2

I find css quite hard to read sometimes. Indents, depending on the dom structure, would greatly increase readability. Consider the following example:

#page {
    text-align:center;
    font-weight:bold;
}
    #page p {
        white-space:nowrap;
    } #page p:hover {
            display:inline-block;
    }
    #page .myclass {
        text-align:left;
    }
        #page .myclass a {
            text-decoration: none;
        }
#footer {
    display:none;
}

Simple question: Why is nobody using intends in any way near to this? Even phpstorm does not support such indents by default: I have to navigate with -> and del inconveniently.

It seems that by convention, all css selectors have to start at the leftmost indent. This doesn't make sense to me, since I have literally never seen a stylesheet which even reached the rightmost edge of my monitor. Typical css sheet below.

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closed as primarily opinion-based by amon, Ixrec, Robert Harvey, Bryan Oakley, gnat Apr 8 '16 at 0:10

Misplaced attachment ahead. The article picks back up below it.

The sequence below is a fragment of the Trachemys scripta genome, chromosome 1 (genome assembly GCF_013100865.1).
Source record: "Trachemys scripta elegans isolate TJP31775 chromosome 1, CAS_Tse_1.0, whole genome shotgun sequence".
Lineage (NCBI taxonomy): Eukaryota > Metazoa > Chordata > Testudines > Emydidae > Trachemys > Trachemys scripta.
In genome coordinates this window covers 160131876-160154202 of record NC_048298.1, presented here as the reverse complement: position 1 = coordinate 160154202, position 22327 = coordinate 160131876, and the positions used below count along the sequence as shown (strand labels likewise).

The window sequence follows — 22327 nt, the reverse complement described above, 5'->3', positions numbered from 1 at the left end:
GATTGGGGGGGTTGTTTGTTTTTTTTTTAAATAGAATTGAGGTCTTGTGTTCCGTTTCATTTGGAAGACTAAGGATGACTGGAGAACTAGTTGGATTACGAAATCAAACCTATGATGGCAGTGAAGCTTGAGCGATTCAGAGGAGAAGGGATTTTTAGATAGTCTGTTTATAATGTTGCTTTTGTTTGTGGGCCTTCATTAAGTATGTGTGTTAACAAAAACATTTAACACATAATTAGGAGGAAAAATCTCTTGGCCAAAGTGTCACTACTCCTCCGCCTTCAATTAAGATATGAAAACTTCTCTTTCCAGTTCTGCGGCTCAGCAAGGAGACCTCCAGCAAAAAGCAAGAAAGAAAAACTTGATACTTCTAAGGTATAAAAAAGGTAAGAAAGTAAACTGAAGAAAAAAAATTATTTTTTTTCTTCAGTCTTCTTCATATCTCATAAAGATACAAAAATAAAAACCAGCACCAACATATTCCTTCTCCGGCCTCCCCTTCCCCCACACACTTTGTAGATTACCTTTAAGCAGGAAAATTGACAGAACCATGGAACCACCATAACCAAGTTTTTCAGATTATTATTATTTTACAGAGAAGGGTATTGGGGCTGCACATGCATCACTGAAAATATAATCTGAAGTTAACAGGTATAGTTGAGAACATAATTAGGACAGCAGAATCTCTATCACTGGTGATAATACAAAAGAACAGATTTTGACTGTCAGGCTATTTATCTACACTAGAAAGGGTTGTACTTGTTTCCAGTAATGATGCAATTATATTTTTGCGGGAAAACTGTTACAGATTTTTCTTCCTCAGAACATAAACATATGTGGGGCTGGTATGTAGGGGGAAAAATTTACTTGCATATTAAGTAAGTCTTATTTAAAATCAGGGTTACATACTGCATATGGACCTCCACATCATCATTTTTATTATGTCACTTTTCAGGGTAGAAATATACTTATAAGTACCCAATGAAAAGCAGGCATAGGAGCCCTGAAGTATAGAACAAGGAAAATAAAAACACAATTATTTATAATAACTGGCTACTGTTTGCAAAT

Many good questions generate some degree of opinion based on expert experience, but answers to this question will tend to be almost entirely based on opinions, rather than facts, references, or specific expertise. If this question can be reworded to fit the rules in the help center, please edit the question.

  • 6
    Indentation, in my experience, should match syntax, not semantics. By indenting further, many coders might briefly think that it's somehow part of the same syntactical rule that was above, decreasing code readability even if it's meant to improve semantic readability. LESS, a CSS transpiler, happens to make this easier by actually providing special syntax for the above situation, in which the first curly brace does not close. – Katana314 Apr 7 '16 at 13:38
  • 2
    There css preprocessors that support nesting, which is similar to what you want, but without being as ugly. – CodesInChaos Apr 7 '16 at 13:42
3

No one is doing that because it does not make sense from a syntactical perspective. While it conceptually makes sense to indent items that have a child relationship with a parent item, it does not work well in practice for CSS.

Keep in mind that there is a distinction between DOM nodes and CSS selectors. Although elements may be nested within each other in the DOM, selectors are not nested within each other. In your example, #page p is actually not a child of #page; they refer to two distinct paths within the DOM.

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